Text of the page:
Think about each of these features. Doesn’t it make sense that a customer searching for this type of product would want to see this information from your online store?
Rich snippets are one great way of reaching users with extra information without the need for the users actually to click on your result. You’re taking the most concentrated bits of data about your product offerings and jumping right out onto the SERPs at the user.
Sure, you can choose not to do this for your products. But if your competitors are, who do you think stands the better chance of getting a click and making a sale?
Rich snippets are just good ecommerce SEO, plain and simple.
Finally, you should attempt to optimize your site for SERP sitelinks.
I say “attempt” to optimize because this isn’t a SERP feature you can just click on and off, like alt text or structured data.
So we’re all on the same page here, sitelinks are the clickable buttons below your result’s metadata on a SERP. They typically offer opportunities for users to navigate directly to sections of your website.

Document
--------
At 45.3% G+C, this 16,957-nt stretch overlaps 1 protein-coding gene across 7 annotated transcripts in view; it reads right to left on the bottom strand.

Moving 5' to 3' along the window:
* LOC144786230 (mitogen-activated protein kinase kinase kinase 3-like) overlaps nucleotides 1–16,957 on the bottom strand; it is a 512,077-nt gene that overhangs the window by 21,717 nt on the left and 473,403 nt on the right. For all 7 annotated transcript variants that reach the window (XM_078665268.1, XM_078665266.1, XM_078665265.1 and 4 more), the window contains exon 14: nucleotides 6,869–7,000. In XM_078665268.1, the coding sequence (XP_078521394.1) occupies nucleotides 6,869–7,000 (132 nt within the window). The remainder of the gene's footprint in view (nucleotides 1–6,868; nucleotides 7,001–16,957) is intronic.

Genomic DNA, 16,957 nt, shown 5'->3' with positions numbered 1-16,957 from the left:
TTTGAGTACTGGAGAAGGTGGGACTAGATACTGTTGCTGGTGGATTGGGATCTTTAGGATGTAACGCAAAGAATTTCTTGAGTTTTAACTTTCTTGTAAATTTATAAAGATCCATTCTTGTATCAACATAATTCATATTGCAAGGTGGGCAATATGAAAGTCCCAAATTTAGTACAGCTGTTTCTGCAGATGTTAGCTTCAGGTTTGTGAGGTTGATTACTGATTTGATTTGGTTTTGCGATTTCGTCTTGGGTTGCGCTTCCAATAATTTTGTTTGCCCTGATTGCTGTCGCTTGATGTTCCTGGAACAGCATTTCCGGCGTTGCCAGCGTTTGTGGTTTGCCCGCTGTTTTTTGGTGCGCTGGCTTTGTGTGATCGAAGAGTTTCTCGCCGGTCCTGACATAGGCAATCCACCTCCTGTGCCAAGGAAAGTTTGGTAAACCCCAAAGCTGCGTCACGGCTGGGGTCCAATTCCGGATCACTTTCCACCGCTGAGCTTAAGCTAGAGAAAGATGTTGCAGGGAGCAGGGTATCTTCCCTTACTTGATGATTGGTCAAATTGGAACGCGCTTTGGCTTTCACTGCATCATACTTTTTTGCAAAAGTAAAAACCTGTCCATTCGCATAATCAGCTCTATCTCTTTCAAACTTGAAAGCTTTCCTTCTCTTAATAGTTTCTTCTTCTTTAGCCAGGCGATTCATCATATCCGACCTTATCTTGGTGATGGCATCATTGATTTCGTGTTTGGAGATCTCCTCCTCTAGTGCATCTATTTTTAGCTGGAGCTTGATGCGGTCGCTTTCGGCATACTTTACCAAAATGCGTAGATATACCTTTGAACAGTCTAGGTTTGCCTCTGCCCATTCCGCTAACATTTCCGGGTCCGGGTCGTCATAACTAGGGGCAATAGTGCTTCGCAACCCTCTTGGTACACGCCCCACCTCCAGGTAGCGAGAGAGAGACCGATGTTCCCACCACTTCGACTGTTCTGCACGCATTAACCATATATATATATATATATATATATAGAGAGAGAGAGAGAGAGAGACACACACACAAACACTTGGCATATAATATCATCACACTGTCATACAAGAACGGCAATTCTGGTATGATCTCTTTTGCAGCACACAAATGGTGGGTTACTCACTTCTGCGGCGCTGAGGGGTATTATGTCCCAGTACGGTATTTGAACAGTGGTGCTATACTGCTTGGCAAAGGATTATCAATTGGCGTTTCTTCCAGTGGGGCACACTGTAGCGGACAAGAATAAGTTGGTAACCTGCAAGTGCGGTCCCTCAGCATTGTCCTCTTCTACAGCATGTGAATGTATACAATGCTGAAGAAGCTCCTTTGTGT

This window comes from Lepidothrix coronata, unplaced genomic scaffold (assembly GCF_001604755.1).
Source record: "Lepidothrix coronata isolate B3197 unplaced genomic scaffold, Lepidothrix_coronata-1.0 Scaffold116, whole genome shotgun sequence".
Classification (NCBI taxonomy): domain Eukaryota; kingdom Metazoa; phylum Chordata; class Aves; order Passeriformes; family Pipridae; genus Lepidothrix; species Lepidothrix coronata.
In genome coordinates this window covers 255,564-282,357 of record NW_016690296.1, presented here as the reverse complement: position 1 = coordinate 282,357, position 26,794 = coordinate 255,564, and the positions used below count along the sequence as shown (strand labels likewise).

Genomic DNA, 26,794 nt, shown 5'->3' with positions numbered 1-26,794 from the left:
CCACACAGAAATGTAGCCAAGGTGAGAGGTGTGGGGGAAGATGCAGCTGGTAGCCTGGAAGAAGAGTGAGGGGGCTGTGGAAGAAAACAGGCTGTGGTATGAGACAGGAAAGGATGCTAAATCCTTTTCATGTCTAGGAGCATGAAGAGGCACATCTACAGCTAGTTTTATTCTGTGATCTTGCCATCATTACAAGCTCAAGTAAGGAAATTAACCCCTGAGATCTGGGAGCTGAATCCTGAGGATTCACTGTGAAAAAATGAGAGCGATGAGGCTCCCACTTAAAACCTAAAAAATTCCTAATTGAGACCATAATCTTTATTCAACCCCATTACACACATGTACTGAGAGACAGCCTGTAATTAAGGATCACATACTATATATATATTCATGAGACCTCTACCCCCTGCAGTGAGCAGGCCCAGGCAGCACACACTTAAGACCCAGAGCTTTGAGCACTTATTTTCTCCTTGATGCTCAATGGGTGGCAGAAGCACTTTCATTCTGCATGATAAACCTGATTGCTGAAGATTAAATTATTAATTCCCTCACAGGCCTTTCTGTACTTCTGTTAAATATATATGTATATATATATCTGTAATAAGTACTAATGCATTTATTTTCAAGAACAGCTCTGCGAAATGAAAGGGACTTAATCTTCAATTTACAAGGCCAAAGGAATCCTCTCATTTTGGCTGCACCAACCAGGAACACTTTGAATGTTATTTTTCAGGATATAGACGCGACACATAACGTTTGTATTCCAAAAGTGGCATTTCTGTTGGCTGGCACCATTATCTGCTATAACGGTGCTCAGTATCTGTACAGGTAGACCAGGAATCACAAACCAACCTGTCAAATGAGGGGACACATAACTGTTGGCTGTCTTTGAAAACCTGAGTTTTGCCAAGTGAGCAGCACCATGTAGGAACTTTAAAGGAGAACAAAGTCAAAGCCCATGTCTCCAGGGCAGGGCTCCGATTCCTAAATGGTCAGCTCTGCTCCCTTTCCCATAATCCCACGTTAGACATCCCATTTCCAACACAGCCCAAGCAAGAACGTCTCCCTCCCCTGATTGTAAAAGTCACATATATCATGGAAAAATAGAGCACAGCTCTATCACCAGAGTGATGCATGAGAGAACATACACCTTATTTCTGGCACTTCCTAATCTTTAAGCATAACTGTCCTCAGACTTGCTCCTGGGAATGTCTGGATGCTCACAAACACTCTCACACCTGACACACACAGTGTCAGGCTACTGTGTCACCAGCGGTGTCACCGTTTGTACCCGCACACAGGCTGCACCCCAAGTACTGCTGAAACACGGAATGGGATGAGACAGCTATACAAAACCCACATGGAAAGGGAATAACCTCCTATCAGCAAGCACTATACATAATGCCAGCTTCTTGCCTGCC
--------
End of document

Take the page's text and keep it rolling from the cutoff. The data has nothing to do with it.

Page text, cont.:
In the case of ecommerce, the most logical sitelinks you would want to get listed in your result would be for your most popular product categories.
But again, I’m saying “would want” because sitelinks are chosen by Google’s algorithm. That doesn’t mean you can’t influence which sitelinks Google places there. Which pages Google links in your results is based primarily on your site’s navigation.
As SEOs, we always recommend having a direct and easy-to-navigate website structure. It helps the user experience, supports navigation, and prompts Google to crawl your pages.